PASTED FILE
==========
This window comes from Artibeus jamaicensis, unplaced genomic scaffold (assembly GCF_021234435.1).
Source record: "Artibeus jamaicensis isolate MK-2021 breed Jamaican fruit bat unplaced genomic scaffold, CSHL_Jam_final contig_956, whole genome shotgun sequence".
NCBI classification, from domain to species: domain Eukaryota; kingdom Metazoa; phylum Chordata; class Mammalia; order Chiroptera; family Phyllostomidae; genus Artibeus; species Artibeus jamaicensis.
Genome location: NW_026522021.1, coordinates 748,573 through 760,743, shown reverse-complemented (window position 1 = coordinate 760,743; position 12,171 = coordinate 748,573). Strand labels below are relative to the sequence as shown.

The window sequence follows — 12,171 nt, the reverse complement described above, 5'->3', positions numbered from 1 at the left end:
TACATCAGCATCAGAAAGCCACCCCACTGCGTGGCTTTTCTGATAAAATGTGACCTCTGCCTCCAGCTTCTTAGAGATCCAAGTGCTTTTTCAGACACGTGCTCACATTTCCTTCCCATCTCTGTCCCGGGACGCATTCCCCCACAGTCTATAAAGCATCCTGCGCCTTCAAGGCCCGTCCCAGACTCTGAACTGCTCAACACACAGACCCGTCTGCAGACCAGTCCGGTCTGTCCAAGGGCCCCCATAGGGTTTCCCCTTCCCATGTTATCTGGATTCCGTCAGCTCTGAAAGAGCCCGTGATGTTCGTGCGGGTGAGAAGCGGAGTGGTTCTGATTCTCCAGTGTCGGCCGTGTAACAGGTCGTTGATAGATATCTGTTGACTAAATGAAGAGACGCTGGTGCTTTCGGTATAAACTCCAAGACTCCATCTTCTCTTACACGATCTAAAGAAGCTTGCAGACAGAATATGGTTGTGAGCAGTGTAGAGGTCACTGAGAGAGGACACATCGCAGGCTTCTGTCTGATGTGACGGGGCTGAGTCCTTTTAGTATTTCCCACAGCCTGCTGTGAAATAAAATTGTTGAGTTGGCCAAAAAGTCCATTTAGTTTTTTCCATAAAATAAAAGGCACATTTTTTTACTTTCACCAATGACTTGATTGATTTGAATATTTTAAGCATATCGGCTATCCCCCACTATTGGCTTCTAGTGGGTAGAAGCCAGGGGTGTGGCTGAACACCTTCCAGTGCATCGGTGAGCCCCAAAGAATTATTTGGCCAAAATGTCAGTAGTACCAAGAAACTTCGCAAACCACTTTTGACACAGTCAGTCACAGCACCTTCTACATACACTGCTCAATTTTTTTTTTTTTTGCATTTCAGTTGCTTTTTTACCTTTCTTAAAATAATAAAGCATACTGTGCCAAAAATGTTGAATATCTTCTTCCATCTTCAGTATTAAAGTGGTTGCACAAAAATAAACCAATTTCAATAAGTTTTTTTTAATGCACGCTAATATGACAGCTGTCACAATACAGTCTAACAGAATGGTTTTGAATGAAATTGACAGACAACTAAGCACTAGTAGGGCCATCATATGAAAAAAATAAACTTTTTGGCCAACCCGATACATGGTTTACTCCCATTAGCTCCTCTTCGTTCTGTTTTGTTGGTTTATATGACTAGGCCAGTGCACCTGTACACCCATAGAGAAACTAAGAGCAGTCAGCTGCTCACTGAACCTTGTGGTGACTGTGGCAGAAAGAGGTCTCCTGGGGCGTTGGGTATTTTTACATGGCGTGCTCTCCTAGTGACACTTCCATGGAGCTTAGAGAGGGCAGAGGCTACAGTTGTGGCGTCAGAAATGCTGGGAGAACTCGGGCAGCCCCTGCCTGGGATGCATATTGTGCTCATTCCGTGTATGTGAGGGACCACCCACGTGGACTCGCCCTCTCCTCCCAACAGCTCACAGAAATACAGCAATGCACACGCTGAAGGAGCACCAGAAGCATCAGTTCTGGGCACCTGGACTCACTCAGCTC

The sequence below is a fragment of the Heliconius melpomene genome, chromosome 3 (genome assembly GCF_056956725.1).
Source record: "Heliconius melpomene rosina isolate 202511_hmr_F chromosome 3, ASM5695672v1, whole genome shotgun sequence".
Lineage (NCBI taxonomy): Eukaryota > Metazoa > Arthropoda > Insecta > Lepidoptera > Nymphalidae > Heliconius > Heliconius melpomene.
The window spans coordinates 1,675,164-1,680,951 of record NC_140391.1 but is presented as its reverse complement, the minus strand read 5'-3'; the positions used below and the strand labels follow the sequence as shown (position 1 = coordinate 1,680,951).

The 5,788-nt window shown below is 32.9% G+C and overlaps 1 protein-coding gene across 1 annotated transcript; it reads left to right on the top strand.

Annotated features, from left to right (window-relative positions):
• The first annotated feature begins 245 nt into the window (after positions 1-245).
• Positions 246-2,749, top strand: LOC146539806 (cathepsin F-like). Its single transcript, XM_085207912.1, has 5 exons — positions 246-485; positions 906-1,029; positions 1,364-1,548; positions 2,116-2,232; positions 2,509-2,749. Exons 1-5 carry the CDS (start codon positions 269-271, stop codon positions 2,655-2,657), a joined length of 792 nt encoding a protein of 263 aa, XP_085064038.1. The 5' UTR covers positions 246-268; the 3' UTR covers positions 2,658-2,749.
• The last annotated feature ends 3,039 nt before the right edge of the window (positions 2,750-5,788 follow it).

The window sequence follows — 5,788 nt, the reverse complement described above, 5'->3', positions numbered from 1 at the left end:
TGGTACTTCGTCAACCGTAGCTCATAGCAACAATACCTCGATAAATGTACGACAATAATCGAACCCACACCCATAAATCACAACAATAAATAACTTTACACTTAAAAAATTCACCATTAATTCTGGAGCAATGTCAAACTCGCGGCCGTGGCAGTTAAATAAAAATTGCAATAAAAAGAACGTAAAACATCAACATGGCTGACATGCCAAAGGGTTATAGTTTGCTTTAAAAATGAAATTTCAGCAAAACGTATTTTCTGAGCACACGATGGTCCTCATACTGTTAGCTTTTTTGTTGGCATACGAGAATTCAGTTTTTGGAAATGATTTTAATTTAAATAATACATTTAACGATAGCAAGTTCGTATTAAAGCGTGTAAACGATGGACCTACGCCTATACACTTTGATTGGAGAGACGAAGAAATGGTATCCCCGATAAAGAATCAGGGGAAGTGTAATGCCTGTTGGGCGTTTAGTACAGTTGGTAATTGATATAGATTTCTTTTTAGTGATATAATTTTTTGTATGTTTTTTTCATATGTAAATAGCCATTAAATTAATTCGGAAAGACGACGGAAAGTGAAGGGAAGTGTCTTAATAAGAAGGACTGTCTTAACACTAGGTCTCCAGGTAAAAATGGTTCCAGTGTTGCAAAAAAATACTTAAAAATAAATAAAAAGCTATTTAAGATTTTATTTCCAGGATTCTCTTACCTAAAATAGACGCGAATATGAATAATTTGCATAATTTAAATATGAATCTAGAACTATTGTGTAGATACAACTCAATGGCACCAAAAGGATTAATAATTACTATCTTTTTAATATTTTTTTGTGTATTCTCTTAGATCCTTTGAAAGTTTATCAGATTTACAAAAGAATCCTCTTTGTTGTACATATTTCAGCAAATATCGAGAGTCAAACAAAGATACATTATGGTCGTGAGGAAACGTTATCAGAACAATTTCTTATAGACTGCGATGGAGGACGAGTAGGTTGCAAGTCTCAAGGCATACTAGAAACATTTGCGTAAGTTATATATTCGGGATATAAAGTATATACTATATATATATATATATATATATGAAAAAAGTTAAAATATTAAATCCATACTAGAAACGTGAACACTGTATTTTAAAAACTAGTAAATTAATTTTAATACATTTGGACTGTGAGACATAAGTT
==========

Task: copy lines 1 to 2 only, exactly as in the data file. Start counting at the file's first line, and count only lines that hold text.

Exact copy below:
This window comes from Artibeus jamaicensis, unplaced genomic scaffold (assembly GCF_021234435.1).
Source record: "Artibeus jamaicensis isolate MK-2021 breed Jamaican fruit bat unplaced genomic scaffold, CSHL_Jam_final contig_956, whole genome shotgun sequence".